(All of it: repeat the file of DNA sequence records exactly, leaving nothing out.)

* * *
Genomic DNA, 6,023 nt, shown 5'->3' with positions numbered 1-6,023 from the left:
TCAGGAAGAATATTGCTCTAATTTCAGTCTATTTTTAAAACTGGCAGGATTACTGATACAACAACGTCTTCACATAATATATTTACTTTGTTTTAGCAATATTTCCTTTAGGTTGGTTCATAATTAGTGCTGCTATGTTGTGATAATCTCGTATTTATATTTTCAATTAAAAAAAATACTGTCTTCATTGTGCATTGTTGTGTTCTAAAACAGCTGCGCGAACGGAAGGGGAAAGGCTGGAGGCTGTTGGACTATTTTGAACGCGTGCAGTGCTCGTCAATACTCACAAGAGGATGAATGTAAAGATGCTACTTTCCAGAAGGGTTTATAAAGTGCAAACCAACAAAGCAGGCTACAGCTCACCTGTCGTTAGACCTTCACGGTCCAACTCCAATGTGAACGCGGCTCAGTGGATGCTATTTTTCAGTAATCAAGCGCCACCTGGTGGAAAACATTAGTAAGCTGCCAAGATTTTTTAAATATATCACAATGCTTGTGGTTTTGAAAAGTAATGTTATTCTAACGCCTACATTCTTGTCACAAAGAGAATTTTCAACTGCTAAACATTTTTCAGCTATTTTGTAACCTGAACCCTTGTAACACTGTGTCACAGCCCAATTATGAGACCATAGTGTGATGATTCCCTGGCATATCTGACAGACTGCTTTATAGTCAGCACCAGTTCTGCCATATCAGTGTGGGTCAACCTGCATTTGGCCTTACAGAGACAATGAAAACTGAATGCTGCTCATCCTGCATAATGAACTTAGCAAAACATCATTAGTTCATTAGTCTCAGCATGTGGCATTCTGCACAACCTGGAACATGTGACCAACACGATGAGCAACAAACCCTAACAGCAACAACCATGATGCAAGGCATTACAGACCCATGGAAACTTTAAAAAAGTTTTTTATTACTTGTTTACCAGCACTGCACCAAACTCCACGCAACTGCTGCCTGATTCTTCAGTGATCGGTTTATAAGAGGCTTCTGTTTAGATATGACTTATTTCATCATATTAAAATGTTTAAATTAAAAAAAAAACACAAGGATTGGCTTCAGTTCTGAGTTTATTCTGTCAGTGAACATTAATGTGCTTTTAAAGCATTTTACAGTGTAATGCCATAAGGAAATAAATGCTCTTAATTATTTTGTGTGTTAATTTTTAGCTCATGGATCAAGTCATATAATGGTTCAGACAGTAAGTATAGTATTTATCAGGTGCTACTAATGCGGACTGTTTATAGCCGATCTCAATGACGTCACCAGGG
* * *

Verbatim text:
Genomic DNA, 6,023 nt, shown 5'->3' with positions numbered 1-6,023 from the left:
TCAGGAAGAATATTGCTCTAATTTCAGTCTATTTTTAAAACTGGCAGGATTACTGATACAACAACGTCTTCACATAATATATTTACTTTGTTTTAGCAATATTTCCTTTAGGTTGGTTCATAATTAGTGCTGCTATGTTGTGATAATCTCGTATTTATATTTTCAATTAAAAAAAATACTGTCTTCATTGTGCATTGTTGTGTTCTAAAACAGCTGCGCGAACGGAAGGGGAAAGGCTGGAGGCTGTTGGACTATTTTGAACGCGTGCAGTGCTCGTCAATACTCACAAGAGGATGAATGTAAAGATGCTACTTTCCAGAAGGGTTTATAAAGTGCAAACCAACAAAGCAGGCTACAGCTCACCTGTCGTTAGACCTTCACGGTCCAACTCCAATGTGAACGCGGCTCAGTGGATGCTATTTTTCAGTAATCAAGCGCCACCTGGTGGAAAACATTAGTAAGCTGCCAAGATTTTTTAAATATATCACAATGCTTGTGGTTTTGAAAAGTAATGTTATTCTAACGCCTACATTCTTGTCACAAAGAGAATTTTCAACTGCTAAACATTTTTCAGCTATTTTGTAACCTGAACCCTTGTAACACTGTGTCACAGCCCAATTATGAGACCATAGTGTGATGATTCCCTGGCATATCTGACAGACTGCTTTATAGTCAGCACCAGTTCTGCCATATCAGTGTGGGTCAACCTGCATTTGGCCTTACAGAGACAATGAAAACTGAATGCTGCTCATCCTGCATAATGAACTTAGCAAAACATCATTAGTTCATTAGTCTCAGCATGTGGCATTCTGCACAACCTGGAACATGTGACCAACACGATGAGCAACAAACCCTAACAGCAACAACCATGATGCAAGGCATTACAGACCCATGGAAACTTTAAAAAAGTTTTTTATTACTTGTTTACCAGCACTGCACCAAACTCCACGCAACTGCTGCCTGATTCTTCAGTGATCGGTTTATAAGAGGCTTCTGTTTAGATATGACTTATTTCATCATATTAAAATGTTTAAATTAAAAAAAAAACACAAGGATTGGCTTCAGTTCTGAGTTTATTCTGTCAGTGAACATTAATGTGCTTTTAAAGCATTTTACAGTGTAATGCCATAAGGAAATAAATGCTCTTAATTATTTTGTGTGTTAATTTTTAGCTCATGGATCAAGTCATATAATGGTTCAGACAGTAAGTATAGTATTTATCAGGTGCTACTAATGCGGACTGTTTATAGCCGATCTCAATGACGTCACCAGGG